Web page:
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Bel Parsons
Victoria 3444
M0437 000 679
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British Shorthair Cats

We Pride ourselves in Quality & Temperament NO 1!

Kittens Available !


Belantine British


We love and enjoy this wonderful breed of Cat.
​Our kittens are raised indoors and are loved by the whole family as part of the family. 

British Shorthairs

The British Shorthair Colours And PatternsBreed standard.

Described by the GCCF in its General Type Standards as compact, muscular, well-balanced and powerful, the British Shorthair has a deep body, full, broad chest and short legs.  Paws are rounded and the tail should be round-tipped thick at the base. The head has a good width between small ears, cheeks and big expressive eyes.  These facial features are completed by a firm chin and short, broad nose. The overall appearance should be one of alertness and perfect physical condition.
The self or single colours of the British Shorthair are found in blue, black, white, chocolate, red, cream, lilac, cinnamon and fawn. Added to this are the many non-self colours (more than one colour), such as tortoiseshells, tabbies and spotties, bi-colours, tri-colours, colourpointeds, smokes and tipped series.
 In the Self British Shorthair the coat is of a single colour, sound to the roots, with no tabby markings and, with the exception of the Self White BSH, no white hairs anywhere.  Eye colour should be copper, orange or deep gold, with the exception of the blue-eyed White (both eyes blue) or odd-eyed White (one copper, orange or deep gold eye, one blue eye)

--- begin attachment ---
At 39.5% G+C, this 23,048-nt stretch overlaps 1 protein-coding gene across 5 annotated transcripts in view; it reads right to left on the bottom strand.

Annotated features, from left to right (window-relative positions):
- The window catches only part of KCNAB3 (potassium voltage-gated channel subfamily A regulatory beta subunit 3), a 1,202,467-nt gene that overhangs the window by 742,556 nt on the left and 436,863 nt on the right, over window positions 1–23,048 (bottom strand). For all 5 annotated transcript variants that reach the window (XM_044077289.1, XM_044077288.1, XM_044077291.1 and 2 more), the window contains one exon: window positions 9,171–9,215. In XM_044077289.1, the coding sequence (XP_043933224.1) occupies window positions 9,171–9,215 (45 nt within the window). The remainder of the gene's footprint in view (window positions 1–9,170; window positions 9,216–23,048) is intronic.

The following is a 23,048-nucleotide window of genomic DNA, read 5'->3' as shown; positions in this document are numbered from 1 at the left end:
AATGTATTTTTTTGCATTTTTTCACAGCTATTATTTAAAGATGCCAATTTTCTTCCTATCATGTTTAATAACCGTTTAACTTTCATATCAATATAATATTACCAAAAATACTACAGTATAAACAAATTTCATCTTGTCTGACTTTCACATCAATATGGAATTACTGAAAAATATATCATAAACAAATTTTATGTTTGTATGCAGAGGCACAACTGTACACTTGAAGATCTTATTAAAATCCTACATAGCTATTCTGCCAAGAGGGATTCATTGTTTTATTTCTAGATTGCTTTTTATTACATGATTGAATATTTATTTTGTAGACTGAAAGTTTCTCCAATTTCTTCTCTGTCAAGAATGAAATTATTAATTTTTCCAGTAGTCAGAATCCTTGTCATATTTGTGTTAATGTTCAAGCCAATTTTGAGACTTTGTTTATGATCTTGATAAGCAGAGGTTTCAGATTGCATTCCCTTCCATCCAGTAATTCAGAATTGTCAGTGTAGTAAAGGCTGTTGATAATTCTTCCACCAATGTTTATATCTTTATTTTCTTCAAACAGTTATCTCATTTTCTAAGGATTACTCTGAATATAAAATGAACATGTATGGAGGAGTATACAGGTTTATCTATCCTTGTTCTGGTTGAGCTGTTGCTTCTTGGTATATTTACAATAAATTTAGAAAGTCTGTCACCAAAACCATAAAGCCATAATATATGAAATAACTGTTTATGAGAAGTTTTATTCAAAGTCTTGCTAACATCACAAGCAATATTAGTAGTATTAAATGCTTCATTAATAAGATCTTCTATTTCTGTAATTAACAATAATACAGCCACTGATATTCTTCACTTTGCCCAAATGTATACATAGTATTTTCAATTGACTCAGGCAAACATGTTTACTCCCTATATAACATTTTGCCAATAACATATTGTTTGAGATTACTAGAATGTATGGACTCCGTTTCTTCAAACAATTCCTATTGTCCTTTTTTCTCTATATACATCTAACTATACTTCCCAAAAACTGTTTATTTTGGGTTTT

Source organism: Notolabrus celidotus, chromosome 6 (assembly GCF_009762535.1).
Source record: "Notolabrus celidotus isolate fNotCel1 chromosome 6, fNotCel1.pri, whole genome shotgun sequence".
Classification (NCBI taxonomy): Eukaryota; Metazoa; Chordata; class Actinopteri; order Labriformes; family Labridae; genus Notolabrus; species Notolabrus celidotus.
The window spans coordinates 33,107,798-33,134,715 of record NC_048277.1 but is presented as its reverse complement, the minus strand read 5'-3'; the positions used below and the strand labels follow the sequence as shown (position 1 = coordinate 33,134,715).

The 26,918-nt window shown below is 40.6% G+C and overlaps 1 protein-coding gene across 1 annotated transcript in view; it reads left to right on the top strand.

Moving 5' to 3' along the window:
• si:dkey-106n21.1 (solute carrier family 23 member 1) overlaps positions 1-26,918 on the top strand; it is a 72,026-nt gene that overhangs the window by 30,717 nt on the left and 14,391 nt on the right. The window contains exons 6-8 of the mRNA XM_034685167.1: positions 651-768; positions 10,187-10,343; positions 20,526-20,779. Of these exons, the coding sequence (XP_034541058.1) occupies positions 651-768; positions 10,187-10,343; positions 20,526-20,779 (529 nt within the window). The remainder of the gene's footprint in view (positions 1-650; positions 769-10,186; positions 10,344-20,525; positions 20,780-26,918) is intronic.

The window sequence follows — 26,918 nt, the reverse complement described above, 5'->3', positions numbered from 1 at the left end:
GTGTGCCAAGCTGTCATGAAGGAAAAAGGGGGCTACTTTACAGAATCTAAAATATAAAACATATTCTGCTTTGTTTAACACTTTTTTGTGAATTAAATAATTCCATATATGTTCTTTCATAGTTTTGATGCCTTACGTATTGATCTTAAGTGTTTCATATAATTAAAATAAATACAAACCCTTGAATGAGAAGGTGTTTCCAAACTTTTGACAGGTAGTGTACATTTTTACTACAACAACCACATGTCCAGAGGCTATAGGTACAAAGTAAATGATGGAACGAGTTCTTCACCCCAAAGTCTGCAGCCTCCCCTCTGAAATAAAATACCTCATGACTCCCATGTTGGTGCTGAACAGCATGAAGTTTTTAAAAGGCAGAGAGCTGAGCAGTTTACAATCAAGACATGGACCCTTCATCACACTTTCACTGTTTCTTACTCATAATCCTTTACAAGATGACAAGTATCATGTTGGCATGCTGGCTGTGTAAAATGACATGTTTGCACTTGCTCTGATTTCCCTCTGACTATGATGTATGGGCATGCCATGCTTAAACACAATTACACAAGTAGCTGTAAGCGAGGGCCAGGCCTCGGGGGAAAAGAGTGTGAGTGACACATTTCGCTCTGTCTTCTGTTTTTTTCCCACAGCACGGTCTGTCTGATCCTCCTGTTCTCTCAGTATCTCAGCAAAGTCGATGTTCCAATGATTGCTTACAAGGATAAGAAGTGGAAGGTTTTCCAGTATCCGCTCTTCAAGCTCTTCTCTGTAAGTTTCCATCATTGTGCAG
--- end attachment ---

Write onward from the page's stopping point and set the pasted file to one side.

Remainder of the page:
The best known of all colours is the British Blue, being light to medium blue-grey with contrasting copper, orange or deep gold eyes. It has attracted admirers for more than a century and proved to be one of the most popular British colours of all time.
Add red, cream or white to any of the self colours and you have an attractive mix. These are known as Non-Self.  Perhaps most popular is the Blue Cream or Dilute Tortie, while the Black Tortie is a longtime favourite. The newer colours are also producing chocolate-torties, lilac-torties, cinnamon-torties and fawn torties)   Adding white will produce the bi-colours and tri-colours.


This colour is becoming more popular as they are a very attractive cat. The top coat is any of the Self or Tortoiseshell colours but has a contrasting undercoat of silver which is often only apparent when the coat is parted through movement.


This is a genetically silver variety of British Shorthair in which the colour is restricted to the ends of the fur in the form of tipping and the undercoat is so pale as to appear white.  Tipping should be evenly distributed, and can look like a ‘frosting’ of colour on the coat.  The Golden Tipped is the non-silver version of the British Tipped in which the coat is a rich golden apricot colour, sound to the roots, with black/dark-brown tipping.  The Black and Golden Tipped cats have green eyes, with all other colours of tipped having copper, orange or deep gold.  ‘Tippies’, as they are affectionately known, have outlining to their eyes known as mascara lines, and their brick-red noses are also outlined in colour appropriate to the colour of the coat tipping.  Several new variations of colour are currently appearing on the show-bench and are proving to be popular.

Tabby and Spotted